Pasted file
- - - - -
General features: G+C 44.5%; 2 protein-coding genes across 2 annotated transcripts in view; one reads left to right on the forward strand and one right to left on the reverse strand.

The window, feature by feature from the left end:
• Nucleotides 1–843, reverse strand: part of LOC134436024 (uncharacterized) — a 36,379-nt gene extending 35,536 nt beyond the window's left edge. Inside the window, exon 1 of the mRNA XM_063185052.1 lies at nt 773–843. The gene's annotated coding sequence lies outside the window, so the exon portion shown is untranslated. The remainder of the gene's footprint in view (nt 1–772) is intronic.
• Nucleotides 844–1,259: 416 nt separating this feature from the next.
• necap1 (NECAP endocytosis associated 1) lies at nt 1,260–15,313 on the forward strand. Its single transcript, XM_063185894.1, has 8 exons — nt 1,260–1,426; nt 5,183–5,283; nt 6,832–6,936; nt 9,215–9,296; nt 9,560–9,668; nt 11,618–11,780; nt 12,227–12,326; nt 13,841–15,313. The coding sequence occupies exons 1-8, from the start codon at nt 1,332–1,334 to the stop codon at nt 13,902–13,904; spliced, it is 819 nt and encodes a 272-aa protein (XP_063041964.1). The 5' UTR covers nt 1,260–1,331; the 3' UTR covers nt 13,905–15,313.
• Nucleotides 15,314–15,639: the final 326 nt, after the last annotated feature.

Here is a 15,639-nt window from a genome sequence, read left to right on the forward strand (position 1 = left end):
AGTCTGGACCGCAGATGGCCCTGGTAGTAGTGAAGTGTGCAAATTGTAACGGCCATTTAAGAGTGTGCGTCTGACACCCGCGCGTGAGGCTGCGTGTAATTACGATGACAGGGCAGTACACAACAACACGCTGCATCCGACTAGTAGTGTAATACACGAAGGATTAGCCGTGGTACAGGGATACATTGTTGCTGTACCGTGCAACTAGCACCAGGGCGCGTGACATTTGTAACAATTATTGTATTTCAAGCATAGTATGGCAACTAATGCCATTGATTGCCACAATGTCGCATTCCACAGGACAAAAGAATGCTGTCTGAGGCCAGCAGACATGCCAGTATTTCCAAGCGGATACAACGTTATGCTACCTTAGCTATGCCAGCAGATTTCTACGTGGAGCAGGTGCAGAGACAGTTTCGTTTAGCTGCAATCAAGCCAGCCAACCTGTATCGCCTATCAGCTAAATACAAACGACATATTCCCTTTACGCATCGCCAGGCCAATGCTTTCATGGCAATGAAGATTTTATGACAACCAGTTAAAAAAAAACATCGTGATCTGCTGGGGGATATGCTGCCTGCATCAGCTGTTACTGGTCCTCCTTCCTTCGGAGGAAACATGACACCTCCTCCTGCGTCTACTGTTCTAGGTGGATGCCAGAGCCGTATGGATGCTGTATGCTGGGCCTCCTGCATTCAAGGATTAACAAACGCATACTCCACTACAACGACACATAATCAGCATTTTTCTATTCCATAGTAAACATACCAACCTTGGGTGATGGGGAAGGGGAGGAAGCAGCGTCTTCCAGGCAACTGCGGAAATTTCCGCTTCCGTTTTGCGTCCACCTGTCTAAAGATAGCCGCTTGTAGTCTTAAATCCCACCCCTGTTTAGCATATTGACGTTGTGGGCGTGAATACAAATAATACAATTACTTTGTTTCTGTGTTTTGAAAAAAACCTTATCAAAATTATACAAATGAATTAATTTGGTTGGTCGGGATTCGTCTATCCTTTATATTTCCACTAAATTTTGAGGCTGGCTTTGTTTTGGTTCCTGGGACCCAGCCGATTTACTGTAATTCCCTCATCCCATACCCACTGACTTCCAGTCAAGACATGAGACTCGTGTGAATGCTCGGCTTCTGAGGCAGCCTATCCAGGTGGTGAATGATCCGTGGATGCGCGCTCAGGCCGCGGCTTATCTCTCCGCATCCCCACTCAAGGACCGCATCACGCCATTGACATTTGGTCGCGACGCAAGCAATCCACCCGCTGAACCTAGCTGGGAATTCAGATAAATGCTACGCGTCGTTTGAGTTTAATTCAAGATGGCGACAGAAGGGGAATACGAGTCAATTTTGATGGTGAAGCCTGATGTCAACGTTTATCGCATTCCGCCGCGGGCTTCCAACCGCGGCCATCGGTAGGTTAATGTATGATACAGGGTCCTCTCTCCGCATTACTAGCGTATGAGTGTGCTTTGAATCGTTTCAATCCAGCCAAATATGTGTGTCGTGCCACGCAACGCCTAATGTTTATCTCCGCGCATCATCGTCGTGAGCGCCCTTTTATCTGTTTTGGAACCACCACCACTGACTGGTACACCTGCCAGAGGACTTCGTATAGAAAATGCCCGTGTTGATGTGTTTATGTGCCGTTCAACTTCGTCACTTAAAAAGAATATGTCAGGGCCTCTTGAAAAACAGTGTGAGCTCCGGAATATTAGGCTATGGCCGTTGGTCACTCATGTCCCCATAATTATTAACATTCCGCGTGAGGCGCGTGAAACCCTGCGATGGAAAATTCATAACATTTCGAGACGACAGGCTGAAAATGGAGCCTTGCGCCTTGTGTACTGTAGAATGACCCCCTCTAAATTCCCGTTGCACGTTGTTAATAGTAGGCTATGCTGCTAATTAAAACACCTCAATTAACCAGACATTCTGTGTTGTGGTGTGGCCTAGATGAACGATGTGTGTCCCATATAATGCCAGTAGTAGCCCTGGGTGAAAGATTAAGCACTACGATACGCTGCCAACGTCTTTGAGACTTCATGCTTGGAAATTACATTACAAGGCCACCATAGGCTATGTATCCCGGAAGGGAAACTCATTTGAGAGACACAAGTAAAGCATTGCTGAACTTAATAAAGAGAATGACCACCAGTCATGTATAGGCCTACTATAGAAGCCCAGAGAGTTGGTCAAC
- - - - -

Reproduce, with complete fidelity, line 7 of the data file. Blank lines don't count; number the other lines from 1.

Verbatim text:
Here is a 15,639-nt window from a genome sequence, read left to right on the forward strand (position 1 = left end):